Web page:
Fecal transplants can be life-saving for people with stubborn bacterial infections, but they’re not for the faint of heart. So doctors have come up with a way to make them more palatable: the frozen poop pill.
People infected with Clostridium difficile suffer debilitating diarrhea, but the bug often defies antibiotics. The infection killing up to 14,000 people a year in the United States alone. Doctors have recently discovered that a fecal transplant will restore good gut bacteria that banishes the C. diff. But the procedure is awkward, requiring a donation of fresh feces, usually from a relative, and a colonoscopy to deliver it.
Researchers at Massachusetts General Hospital figured they could improve on that. First they tried delivering the fecal transplant through a tube snaked down the nose and into the stomach. It delivered the healthy bugs but wasn’t much fun.
A pill wouldn’t require invasive procedures, the researchers speculated, and would be less likely to cause vomiting. And if they froze the pills, donors wouldn’t need to be standing by.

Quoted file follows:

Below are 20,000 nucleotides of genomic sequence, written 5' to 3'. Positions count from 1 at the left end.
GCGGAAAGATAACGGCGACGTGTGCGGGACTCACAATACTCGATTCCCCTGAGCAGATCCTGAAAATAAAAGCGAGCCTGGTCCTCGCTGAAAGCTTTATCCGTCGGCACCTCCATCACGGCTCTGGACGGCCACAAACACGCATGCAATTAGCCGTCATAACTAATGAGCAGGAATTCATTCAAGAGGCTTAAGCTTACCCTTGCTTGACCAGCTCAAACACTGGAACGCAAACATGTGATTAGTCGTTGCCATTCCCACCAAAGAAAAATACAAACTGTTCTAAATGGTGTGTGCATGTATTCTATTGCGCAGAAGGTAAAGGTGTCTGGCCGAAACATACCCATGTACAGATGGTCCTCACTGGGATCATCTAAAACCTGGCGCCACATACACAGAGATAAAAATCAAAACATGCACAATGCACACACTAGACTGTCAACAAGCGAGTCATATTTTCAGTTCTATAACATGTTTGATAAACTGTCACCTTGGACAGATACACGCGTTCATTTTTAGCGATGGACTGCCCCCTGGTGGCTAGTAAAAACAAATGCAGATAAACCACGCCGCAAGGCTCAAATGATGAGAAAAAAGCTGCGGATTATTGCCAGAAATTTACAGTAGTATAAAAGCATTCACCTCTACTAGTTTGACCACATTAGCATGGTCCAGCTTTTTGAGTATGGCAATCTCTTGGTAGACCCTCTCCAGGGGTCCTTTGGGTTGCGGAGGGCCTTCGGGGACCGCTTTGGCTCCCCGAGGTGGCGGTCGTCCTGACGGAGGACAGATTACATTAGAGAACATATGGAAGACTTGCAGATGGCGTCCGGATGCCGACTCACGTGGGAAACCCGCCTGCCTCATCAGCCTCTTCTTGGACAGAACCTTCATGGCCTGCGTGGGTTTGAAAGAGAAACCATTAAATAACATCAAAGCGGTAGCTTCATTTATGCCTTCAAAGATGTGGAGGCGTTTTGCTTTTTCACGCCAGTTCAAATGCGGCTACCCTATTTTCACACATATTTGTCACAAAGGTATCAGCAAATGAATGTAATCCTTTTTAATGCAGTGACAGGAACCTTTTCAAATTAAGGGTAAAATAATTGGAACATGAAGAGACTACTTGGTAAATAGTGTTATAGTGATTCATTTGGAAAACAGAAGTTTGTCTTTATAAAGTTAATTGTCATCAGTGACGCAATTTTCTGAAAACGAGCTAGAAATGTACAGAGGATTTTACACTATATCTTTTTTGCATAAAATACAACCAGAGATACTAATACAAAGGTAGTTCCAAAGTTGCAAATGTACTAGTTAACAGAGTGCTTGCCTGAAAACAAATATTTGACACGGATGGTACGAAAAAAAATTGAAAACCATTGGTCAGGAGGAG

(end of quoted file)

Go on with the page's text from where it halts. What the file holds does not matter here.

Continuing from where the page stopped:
To test that hypothesis, the researchers got donations from young, healthy volunteers screened to make sure they didn’t have HIV, hepatitis or other infectious diseases. They froze the material and waited four weeks to test the donors again. Once the donors got a clean bill of health, pill production began.
Patients going through the treatment take a total of 15 pills a day for two days. Using pills is far less invasive that the alternatives, even if it is a little gross. Here is a picture of the culprit, Clostridium difficile colitis.
The Mass General group has since treated another 21 people with the pills, with similar success. The results were announced Saturday at the IDWeek meeting in Philadelphia and published in JAMA, the Journal of the American Medical Association.